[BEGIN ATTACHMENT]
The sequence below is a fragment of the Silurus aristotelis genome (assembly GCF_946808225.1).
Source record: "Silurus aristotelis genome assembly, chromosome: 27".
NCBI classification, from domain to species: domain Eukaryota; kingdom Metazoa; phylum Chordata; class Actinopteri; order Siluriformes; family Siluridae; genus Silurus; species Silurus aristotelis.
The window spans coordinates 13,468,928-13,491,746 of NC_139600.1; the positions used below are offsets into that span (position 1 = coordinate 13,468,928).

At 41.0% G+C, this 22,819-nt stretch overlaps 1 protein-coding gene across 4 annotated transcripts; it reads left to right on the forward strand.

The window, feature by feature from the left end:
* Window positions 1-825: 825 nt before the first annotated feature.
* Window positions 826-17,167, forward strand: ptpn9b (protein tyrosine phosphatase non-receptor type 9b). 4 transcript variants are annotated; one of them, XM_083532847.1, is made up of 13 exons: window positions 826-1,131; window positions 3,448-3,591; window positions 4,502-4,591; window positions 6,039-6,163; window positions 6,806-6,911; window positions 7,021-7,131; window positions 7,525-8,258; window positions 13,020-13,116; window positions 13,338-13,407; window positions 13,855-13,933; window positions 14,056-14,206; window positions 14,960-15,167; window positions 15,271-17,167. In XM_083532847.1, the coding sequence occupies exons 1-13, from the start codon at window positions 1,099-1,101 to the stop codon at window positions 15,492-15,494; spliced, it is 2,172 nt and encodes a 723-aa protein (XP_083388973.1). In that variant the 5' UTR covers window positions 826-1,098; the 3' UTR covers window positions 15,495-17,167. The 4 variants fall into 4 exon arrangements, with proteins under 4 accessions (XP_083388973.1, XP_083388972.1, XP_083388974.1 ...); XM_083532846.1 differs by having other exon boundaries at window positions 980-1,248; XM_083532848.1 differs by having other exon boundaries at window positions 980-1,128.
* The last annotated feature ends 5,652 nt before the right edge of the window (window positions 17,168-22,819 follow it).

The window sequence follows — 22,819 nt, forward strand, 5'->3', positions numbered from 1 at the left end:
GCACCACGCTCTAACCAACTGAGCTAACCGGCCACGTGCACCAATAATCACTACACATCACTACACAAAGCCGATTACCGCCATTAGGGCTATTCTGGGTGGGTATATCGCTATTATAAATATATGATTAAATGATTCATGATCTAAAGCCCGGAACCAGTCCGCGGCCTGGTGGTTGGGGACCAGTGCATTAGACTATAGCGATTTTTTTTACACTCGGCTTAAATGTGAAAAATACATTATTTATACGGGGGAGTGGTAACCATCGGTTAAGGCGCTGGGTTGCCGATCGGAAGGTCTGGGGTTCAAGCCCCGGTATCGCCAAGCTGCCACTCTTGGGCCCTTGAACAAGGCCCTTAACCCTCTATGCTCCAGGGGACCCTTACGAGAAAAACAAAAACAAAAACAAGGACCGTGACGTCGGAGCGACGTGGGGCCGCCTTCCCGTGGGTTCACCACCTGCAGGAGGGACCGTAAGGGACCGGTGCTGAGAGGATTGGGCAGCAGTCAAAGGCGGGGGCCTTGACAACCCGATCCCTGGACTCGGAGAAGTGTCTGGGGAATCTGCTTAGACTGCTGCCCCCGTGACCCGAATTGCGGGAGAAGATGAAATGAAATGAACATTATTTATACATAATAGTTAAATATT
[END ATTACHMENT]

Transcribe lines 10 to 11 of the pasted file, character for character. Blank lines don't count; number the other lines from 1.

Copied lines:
The window sequence follows — 22,819 nt, forward strand, 5'->3', positions numbered from 1 at the left end:
GCACCACGCTCTAACCAACTGAGCTAACCGGCCACGTGCACCAATAATCACTACACATCACTACACAAAGCCGATTACCGCCATTAGGGCTATTCTGGGTGGGTATATCGCTATTATAAATATATGATTAAATGATTCATGATCTAAAGCCCGGAACCAGTCCGCGGCCTGGTGGTTGGGGACCAGTGCATTAGACTATAGCGATTTTTTTTACACTCGGCTTAAATGTGAAAAATACATTATTTATACGGGGGAGTGGTAACCATCGGTTAAGGCGCTGGGTTGCCGATCGGAAGGTCTGGGGTTCAAGCCCCGGTATCGCCAAGCTGCCACTCTTGGGCCCTTGAACAAGGCCCTTAACCCTCTATGCTCCAGGGGACCCTTACGAGAAAAACAAAAACAAAAACAAGGACCGTGACGTCGGAGCGACGTGGGGCCGCCTTCCCGTGGGTTCACCACCTGCAGGAGGGACCGTAAGGGACCGGTGCTGAGAGGATTGGGCAGCAGTCAAAGGCGGGGGCCTTGACAACCCGATCCCTGGACTCGGAGAAGTGTCTGGGGAATCTGCTTAGACTGCTGCCCCCGTGACCCGAATTGCGGGAGAAGATGAAATGAAATGAACATTATTTATACATAATAGTTAAATATT